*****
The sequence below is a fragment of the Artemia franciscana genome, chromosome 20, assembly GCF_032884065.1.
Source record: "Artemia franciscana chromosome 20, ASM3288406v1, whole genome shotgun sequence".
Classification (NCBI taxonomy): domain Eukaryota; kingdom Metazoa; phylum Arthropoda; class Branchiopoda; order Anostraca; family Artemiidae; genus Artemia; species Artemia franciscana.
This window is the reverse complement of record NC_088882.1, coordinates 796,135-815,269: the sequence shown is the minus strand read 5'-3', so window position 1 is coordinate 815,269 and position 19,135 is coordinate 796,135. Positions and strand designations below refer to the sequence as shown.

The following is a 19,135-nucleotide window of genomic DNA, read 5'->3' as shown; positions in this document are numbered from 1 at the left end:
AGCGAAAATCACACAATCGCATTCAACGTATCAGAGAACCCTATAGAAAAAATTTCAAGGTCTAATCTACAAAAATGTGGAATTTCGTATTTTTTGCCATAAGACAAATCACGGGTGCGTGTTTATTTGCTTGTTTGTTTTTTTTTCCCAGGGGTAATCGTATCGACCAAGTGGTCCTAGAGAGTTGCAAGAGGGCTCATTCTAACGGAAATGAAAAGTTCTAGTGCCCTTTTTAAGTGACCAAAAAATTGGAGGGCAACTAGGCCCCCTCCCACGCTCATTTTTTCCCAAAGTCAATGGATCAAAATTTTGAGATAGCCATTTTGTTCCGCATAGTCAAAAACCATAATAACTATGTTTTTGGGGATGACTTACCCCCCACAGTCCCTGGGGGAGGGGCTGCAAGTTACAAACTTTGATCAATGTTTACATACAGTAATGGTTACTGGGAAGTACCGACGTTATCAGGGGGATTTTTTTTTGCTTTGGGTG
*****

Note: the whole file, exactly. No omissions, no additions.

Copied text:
The sequence below is a fragment of the Artemia franciscana genome, chromosome 20, assembly GCF_032884065.1.
Source record: "Artemia franciscana chromosome 20, ASM3288406v1, whole genome shotgun sequence".
Classification (NCBI taxonomy): domain Eukaryota; kingdom Metazoa; phylum Arthropoda; class Branchiopoda; order Anostraca; family Artemiidae; genus Artemia; species Artemia franciscana.
This window is the reverse complement of record NC_088882.1, coordinates 796,135-815,269: the sequence shown is the minus strand read 5'-3', so window position 1 is coordinate 815,269 and position 19,135 is coordinate 796,135. Positions and strand designations below refer to the sequence as shown.

The following is a 19,135-nucleotide window of genomic DNA, read 5'->3' as shown; positions in this document are numbered from 1 at the left end:
AGCGAAAATCACACAATCGCATTCAACGTATCAGAGAACCCTATAGAAAAAATTTCAAGGTCTAATCTACAAAAATGTGGAATTTCGTATTTTTTGCCATAAGACAAATCACGGGTGCGTGTTTATTTGCTTGTTTGTTTTTTTTTCCCAGGGGTAATCGTATCGACCAAGTGGTCCTAGAGAGTTGCAAGAGGGCTCATTCTAACGGAAATGAAAAGTTCTAGTGCCCTTTTTAAGTGACCAAAAAATTGGAGGGCAACTAGGCCCCCTCCCACGCTCATTTTTTCCCAAAGTCAATGGATCAAAATTTTGAGATAGCCATTTTGTTCCGCATAGTCAAAAACCATAATAACTATGTTTTTGGGGATGACTTACCCCCCACAGTCCCTGGGGGAGGGGCTGCAAGTTACAAACTTTGATCAATGTTTACATACAGTAATGGTTACTGGGAAGTACCGACGTTATCAGGGGGATTTTTTTTTGCTTTGGGTG